A mountain range in Morocco at night. The rain is pattering loudly against the windscreen of the Mercedes-Benz 310 D. Debbi and Dominic have been on the road for hours now and are desperately looking for a road through the rough landscape. Suddenly a man appears in the dark. In Arabic, he tries to explain to the Swiss couple that this road does not go any further. A little later, they have dinner with his family at his home.
A completely normal day in the life of the two full-time travelers Debbi and Dominic, their dog Emy and the converted camper van named Fredy. Living off their savings, they travel wherever they want to go. They rarely have plans. They always jump right into the middle of the action. The name of their blog, on which they share all their experiences, is therefore fittingly called: “Hallo Abenteuer (Hello Adventure)”.
It sounds like a daring attitude to life. In fact, the two hesitated for a long time with the decision to get rid of their flat and quit their jobs to live their vanlife dream. Then Debbi got a chronic bowel disease. The therapy seemed hopeless. They both realized that if they wanted to fulfill their dream, they should do it soon. No sooner said than done. They bought their van and left. Then Debbi’s therapy worked out after all.
However, the entry into the vanlife did not go quite that fast. It took them about a year to find the all-wheel drive Mercedes-Benz 310 D in the small Swiss market. But the waiting was to be rewarded. The van had already been used as a camper van in recent years and was therefore already outfitted. So the two had a good starting point to adapt it to their own needs.
They’ve been on the road for a good six months now. But why in a van? “Because we would probably miss the flight, if we were to fly,” they say with a smile. Last autumn they started their adventure in Iceland. As the temperatures became colder and colder, the two finally drifted further and further south: From France, via Spain, to Morocco. Apart from the temperatures, three factors play an important role for their next location: Nature, food and above all people!
Their blog also deals with people. In their series of articles called “Fredy’s Friends”, they tell the stories of other vanlifers they have met on their travels. Above all, they share a lot of practical vanlife expertise on “Hallo Abenteuer”, such as how best to choose a suitable travel health insurance or how to solve technical problems with the van.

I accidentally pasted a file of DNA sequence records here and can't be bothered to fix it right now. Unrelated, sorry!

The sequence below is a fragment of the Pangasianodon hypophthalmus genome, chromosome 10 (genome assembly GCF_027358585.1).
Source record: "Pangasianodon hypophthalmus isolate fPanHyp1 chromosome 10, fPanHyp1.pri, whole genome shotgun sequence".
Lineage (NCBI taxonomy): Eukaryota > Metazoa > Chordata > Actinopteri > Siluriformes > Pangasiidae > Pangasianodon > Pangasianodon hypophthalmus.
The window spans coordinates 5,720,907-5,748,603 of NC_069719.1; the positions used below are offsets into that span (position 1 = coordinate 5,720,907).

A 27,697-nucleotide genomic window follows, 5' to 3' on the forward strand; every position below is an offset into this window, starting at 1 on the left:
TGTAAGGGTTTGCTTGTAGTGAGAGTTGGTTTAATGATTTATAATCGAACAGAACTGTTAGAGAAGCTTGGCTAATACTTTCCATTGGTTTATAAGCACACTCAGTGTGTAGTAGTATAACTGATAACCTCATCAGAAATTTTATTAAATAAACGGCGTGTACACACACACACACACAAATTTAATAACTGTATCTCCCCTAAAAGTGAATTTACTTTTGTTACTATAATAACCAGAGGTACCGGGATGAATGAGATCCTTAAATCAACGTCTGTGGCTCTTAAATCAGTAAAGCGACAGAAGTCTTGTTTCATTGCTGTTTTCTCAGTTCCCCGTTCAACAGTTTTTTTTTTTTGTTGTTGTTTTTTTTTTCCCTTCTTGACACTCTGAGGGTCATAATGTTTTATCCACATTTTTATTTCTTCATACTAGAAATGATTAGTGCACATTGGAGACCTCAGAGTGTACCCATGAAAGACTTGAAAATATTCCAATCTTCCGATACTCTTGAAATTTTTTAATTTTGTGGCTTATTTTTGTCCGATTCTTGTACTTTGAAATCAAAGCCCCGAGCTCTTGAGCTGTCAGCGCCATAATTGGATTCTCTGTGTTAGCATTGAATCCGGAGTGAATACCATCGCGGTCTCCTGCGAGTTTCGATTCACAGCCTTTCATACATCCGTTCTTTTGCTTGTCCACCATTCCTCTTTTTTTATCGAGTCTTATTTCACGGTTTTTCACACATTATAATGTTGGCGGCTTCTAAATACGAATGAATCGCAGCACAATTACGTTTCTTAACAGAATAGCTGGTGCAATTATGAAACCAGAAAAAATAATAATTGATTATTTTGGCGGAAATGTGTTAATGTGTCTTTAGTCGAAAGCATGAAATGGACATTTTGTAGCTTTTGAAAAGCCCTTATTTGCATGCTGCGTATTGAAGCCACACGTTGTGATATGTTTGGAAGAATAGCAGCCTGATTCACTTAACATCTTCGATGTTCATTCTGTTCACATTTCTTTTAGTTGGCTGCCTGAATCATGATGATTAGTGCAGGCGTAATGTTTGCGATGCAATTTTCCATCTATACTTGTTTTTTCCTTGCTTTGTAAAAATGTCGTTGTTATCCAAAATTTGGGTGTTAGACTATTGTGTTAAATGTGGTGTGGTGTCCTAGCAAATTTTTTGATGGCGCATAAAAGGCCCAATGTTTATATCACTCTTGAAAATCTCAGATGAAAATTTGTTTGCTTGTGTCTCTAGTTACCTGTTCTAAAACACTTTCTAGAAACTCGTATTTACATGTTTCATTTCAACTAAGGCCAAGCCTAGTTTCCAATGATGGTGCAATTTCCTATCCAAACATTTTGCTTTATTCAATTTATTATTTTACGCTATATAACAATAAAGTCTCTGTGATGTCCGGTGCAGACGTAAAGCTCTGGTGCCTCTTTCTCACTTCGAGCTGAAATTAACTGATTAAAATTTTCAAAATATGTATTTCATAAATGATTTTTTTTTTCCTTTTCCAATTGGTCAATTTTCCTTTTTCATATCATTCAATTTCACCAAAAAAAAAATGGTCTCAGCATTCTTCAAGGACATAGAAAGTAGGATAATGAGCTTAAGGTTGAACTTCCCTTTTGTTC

But let’s face it: Vanlife blogs like these are now all over the net. So what do they want to achieve with it? Originally, they wanted to entertain their family and friends with “Hallo Abenteuer”. Then they went a little further with the idea: They want to reach out and encourage those who are enthusiastic about the vanlife idea but do not dare to take the first step. “The exchange with like-minded people is important and simplifies the start,” they say.
On our blog everyone can come along on our adventure.
As a result, the Swiss couple do not think that there are too many vanlife blogs on the net. Each one can be an enrichment. However, despite all their enthusiasm, they do not like the one-sided image that they believe is conveyed by camper life. “You don’t always stay overnight in wonderful places, but sometimes also in ugly parking lots,” they say honestly.
In addition, unexpected problems can always occur when traveling in a camper van. Once Debbi and Dominic drove too fast over a sand dune in Mauritania, which bent their front axle. Back in Morocco, where Mercedes-Benz vans are part of everyday culture, they were fortunately able to have Fredy professionally repaired. Situations like these are also part of the vanlife experience, you should know. However, with sufficient patience, you will always find a solution; say the two experienced long-term travelers. If you are aware of this, you are ready to say: “Hello adventure!”
Mercedes-Benz with all-wheel drive conversion from Iglhaut
1977 – 1995 (Fredy was made in 1992)
Bremen (until 1984) and Düsseldorf (from 1984)
310 D 4×4
OM 602.940 – 2.9-liter diesel engine
Gross vehicle weight
The shown conversions were carried out by independent third parties. The suppliers and conversions were not checked by Mercedes-Benz. In this respect, these illustrations do not represent an assessment of the supplier and/or conversions by Mercedes-Benz.